Why Not To Localize Community Support
If you are reading this, you know English. I would like to pose a question before we go any further; would you prefer community support in your native language over what international community offers?1
By community support, I mean free software support provided by the user community. Every successful project has some form of communication; mailing lists, forums, IRC, wikis, etc. And the preferred language is almost always English. Simply because you can reach more people. People who can use your code. Who can test it, file bugs, send patches, etc. It is the logical thing to do. But in the spirit of freedom, I think nobody should be forced to use a certain (natural or programming) language for something they have created.
I think having local communities is a great idea. I don’t know, because we don’t have any in Türkiye2. So I am just guessing they should be cultivating and fun at the same time. We do have many local pseudo-communities though. There is some activity, people come and go, some of them stay much longer than the others. But they never progress towards a community. I think this is because they make the fundamental mistake of localizing community support. They translate documentation intended for highly technical people and create new channels that no advanced user will bother to participate. In short, they attempt to sidestep the language barrier.
If want to be a programmer you need to know English. It is not optional. It is not a requirement of being a good programmer. You are at most an excellent script kiddie without proper English skills. Obviously, knowing perfect English doesn’t make you a great programmer instantly. It will increase the resources you can access dramatically, though. And most importantly it will give you the chance to know more about what you don’t know. Stay in your little world to play with your mates who know just as little as you do and you will never improve.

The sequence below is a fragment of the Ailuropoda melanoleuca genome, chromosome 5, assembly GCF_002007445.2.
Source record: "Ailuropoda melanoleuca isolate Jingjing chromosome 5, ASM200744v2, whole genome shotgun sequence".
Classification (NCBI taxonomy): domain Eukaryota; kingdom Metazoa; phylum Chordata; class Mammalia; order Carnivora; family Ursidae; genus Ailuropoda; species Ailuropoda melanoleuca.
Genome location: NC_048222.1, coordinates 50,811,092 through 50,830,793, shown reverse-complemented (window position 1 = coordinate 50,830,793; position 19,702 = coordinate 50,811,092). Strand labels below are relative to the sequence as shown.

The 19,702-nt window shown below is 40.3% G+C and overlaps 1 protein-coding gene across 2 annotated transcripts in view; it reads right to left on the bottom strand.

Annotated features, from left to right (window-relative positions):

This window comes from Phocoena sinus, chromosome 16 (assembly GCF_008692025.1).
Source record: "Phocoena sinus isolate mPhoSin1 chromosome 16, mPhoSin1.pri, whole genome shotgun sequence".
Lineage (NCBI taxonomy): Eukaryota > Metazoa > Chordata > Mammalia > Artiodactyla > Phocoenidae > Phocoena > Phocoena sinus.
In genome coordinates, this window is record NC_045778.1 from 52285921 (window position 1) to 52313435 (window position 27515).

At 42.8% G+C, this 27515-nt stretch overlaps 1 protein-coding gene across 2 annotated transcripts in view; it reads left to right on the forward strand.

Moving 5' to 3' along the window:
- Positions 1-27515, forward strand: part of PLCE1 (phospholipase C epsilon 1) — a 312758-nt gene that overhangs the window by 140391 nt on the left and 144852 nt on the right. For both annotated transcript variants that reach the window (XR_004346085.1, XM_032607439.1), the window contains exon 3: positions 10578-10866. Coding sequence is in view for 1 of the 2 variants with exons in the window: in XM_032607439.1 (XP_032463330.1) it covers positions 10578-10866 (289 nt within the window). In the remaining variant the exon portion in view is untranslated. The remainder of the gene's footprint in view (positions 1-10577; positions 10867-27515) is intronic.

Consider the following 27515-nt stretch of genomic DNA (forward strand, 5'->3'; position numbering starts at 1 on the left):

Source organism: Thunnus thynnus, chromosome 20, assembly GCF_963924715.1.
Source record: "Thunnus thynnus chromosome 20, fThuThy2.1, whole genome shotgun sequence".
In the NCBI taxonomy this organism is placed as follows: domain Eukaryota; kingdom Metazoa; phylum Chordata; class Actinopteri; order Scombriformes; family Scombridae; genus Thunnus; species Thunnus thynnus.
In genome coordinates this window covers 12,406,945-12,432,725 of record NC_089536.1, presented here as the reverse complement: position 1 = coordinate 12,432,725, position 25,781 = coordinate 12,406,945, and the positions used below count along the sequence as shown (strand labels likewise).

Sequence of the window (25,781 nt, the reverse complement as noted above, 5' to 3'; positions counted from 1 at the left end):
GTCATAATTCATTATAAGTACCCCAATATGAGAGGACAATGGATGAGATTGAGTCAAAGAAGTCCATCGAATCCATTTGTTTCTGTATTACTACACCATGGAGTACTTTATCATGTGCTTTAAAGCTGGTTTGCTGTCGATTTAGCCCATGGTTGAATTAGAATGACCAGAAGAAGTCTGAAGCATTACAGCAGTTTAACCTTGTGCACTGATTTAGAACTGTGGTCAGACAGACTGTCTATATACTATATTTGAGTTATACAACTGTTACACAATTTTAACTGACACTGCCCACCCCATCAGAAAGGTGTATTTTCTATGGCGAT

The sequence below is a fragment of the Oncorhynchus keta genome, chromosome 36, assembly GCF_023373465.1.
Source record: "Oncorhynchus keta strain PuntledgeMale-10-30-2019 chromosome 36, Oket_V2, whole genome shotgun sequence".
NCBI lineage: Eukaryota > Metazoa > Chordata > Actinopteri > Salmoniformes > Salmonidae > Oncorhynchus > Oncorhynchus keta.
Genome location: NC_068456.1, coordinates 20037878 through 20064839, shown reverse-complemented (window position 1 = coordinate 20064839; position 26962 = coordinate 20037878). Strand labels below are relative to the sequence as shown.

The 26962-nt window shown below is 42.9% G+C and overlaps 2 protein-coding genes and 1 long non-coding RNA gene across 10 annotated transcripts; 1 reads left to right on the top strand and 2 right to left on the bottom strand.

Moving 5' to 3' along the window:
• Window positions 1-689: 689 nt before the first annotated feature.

A Foolish Endeavour
Some people, who spend time with these pseudo-communities, know English well enough. They are probably acting with good intentions when they provide support in their native language. But they are actually wasting their time. Having been solved one specific problem doesn’t make the other person a better programmer. On the contrary they are giving local users another reason to avoid solving the real issue. The function of a community should be supporting each member’s continuous improvement. That doesn’t necessarily mean solving their technical problems for them3.
What is wrong with asking questions in a native language if on a local channel or face to face with local people? Nothing. There is absolutely nothing wrong with that. It would be silly to speak another language there. But if you really want to improve, you can tap into a greater source of information. It is your choice. Pseudo-communities will only take you so far. Because they are only generating more newbies, and not supporting newbies become experienced users. Do they produce anything but empty talk?
Why should a local community produce anything? What should the product be? I will probably write another post about this soon. But feel free to post your ideas and critics in the comments.
1: Obviously, it only makes sense if your native language is not English.
2: I would very much like to be proven wrong on this one. If you know any, please write a comment and don’t forget to include a website and date of the last meeting.
3: Also note that there is a difference between helping someone solve a problem and solving the problem. Spoonfeeding does more harm than good.
If you have any questions, suggestions or corrections feel free to drop me a line.